Missouri Republicans held a caucus on Saturday to divvy up delegates headed for the Republican National Convention in August. If you’ll recall, Missouri held a non-binding primary back on February 7 which was won by Rick Santorum. Under the caucus rules, the results of delegate apportionment won’t be known until the Missouri GOP state convention in June.

Report from The Ticket:

Rick Santorum’s campaign is looking to gain additional momentum against Mitt Romney in the race for the Republican presidential nomination, but that won’t come in Missouri—at least not this weekend.

Yes, Missouri is set to begin holding its Republican caucuses on Saturday, but the full results won’t be announced until June.

Under the state’s somewhat arcane process, Republicans caucusgoers in the state will begin electing county delegates on Saturday. Those delegates will then proceed to a congressional district caucus set for April 21, where, according to rules laid out by the Missouri Republican Party, roughly half of the state’s 52 presidential delegates will be selected. The other half will be determined at the state Republican convention scheduled for June 2.

Santorum easily won the state’s Republican primary on Feb. 7, defeating Romney 52 percent to 23 percent. Ron Paul placed third with 12 percent, while Newt Gingrich did not qualify for the ballot. But those results were non-binding. Since then, Santorum and his rivals have been competing hard to win support at the caucuses, in spite of the fact that no clear winner will emerge until the national primary campaign is nearly over.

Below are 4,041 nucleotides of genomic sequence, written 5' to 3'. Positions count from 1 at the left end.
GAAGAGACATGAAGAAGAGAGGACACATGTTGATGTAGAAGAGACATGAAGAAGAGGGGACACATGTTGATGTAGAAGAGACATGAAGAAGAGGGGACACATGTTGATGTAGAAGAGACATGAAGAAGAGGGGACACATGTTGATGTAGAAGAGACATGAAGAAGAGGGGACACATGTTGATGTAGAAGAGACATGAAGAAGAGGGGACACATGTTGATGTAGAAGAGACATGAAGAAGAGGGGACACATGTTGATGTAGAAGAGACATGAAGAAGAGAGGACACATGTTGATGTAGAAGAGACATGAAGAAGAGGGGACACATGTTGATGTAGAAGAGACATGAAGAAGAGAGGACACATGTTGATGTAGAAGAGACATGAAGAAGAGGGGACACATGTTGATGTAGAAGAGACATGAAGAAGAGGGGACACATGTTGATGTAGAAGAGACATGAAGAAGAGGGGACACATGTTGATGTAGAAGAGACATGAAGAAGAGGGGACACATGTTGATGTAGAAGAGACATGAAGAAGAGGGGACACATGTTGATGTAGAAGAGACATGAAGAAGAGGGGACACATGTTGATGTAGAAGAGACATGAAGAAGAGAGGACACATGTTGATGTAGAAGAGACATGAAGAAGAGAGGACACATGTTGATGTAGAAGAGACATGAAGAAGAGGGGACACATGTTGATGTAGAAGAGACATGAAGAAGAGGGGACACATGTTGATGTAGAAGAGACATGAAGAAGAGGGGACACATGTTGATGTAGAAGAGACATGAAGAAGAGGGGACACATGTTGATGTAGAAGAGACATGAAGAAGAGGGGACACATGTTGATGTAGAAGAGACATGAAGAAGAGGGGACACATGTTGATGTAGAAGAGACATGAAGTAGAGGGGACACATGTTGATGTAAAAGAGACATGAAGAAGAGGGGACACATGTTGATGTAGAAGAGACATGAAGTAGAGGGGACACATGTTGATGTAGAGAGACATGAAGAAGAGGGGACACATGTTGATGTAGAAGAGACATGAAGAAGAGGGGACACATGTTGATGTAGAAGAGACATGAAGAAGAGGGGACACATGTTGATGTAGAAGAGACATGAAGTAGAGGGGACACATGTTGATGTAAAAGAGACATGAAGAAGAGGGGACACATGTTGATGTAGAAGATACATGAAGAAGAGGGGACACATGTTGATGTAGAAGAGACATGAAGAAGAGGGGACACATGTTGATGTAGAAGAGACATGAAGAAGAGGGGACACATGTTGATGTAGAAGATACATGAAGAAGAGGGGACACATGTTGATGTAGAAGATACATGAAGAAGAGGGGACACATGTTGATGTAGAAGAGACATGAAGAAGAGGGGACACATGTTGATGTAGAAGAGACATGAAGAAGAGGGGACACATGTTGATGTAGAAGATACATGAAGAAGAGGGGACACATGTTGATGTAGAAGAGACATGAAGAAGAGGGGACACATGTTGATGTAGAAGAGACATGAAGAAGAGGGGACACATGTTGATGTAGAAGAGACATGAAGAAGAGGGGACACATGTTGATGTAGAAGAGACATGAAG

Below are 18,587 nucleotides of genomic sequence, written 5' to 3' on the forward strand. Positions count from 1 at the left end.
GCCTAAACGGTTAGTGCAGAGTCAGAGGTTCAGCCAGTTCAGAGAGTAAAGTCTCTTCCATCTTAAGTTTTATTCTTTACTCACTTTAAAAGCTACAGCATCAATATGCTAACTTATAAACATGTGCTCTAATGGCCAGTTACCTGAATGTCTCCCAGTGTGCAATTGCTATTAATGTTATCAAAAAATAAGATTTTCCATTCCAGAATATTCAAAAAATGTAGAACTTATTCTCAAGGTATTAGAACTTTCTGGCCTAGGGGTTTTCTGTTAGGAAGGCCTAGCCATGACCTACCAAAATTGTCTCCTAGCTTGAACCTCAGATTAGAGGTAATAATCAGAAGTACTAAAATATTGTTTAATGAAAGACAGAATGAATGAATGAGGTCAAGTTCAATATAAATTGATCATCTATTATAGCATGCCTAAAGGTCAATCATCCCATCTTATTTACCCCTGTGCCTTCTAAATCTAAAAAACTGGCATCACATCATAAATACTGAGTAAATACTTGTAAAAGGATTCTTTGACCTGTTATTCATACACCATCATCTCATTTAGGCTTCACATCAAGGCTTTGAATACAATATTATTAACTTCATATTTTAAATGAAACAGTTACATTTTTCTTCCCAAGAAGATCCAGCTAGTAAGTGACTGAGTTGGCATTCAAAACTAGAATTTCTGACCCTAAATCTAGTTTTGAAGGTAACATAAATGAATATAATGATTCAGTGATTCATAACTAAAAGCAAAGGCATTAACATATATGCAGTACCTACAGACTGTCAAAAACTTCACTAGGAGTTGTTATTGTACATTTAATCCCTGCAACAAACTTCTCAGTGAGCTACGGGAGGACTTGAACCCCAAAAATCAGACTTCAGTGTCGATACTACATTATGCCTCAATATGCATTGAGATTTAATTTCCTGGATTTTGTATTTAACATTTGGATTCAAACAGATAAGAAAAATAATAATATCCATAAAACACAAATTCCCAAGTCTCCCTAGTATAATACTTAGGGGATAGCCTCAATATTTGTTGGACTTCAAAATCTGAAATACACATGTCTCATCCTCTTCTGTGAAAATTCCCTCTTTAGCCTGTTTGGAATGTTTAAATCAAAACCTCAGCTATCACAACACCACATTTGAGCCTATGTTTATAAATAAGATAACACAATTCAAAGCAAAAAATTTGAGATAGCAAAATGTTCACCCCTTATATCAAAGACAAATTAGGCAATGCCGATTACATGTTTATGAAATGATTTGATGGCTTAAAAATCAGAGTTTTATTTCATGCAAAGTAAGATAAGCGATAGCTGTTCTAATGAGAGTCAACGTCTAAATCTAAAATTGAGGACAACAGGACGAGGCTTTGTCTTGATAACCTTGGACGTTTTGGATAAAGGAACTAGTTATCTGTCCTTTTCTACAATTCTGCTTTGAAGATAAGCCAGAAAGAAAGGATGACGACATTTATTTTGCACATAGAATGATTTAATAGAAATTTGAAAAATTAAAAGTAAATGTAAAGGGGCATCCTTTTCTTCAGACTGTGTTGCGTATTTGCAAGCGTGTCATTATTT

Still, there’s a chance the preliminary results in April could have some effect on the race—especially if it continues to be a debate about delegate math, a narrative Romney’s campaign has been pushing hard in recent days.

With 52 delegate at stake in Missouri, this will be a looming question over the next couple months depending on how tight the race continues to be.